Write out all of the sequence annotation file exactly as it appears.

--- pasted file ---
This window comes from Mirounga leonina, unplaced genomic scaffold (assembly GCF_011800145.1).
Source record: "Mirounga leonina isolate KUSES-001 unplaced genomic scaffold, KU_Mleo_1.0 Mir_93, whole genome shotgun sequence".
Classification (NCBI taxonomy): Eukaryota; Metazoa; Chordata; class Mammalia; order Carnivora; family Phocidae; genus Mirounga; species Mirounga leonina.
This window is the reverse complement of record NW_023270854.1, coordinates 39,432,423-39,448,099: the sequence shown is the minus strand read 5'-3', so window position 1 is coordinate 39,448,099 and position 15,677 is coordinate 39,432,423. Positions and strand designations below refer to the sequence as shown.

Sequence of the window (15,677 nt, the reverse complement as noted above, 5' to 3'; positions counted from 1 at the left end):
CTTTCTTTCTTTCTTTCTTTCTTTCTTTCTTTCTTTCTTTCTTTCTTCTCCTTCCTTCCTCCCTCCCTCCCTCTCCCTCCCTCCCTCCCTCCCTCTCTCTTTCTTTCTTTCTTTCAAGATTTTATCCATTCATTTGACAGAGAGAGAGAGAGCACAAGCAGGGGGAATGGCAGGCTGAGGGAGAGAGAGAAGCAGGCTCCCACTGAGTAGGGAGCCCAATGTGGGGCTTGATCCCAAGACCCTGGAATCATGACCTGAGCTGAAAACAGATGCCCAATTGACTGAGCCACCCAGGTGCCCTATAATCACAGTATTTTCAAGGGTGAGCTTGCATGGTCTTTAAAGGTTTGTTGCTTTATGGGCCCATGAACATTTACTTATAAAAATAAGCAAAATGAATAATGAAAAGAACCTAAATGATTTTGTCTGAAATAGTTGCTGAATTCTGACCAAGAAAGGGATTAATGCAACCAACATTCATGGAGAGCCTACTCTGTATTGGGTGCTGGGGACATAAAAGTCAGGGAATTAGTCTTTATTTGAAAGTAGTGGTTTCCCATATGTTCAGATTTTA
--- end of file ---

This window comes from Mirounga leonina, unplaced genomic scaffold (assembly GCF_011800145.1).
Source record: "Mirounga leonina isolate KUSES-001 unplaced genomic scaffold, KU_Mleo_1.0 Mir_93, whole genome shotgun sequence".
Classification (NCBI taxonomy): Eukaryota; Metazoa; Chordata; class Mammalia; order Carnivora; family Phocidae; genus Mirounga; species Mirounga leonina.
This window is the reverse complement of record NW_023270854.1, coordinates 39,432,423-39,448,099: the sequence shown is the minus strand read 5'-3', so window position 1 is coordinate 39,448,099 and position 15,677 is coordinate 39,432,423. Positions and strand designations below refer to the sequence as shown.

Sequence of the window (15,677 nt, the reverse complement as noted above, 5' to 3'; positions counted from 1 at the left end):
CTTTCTTTCTTTCTTTCTTTCTTTCTTTCTTTCTTTCTTTCTTTCTTCTCCTTCCTTCCTCCCTCCCTCCCTCTCCCTCCCTCCCTCCCTCCCTCTCTCTTTCTTTCTTTCTTTCAAGATTTTATCCATTCATTTGACAGAGAGAGAGAGAGCACAAGCAGGGGGAATGGCAGGCTGAGGGAGAGAGAGAAGCAGGCTCCCACTGAGTAGGGAGCCCAATGTGGGGCTTGATCCCAAGACCCTGGAATCATGACCTGAGCTGAAAACAGATGCCCAATTGACTGAGCCACCCAGGTGCCCTATAATCACAGTATTTTCAAGGGTGAGCTTGCATGGTCTTTAAAGGTTTGTTGCTTTATGGGCCCATGAACATTTACTTATAAAAATAAGCAAAATGAATAATGAAAAGAACCTAAATGATTTTGTCTGAAATAGTTGCTGAATTCTGACCAAGAAAGGGATTAATGCAACCAACATTCATGGAGAGCCTACTCTGTATTGGGTGCTGGGGACATAAAAGTCAGGGAATTAGTCTTTATTTGAAAGTAGTGGTTTCCCATATGTTCAGATTTTA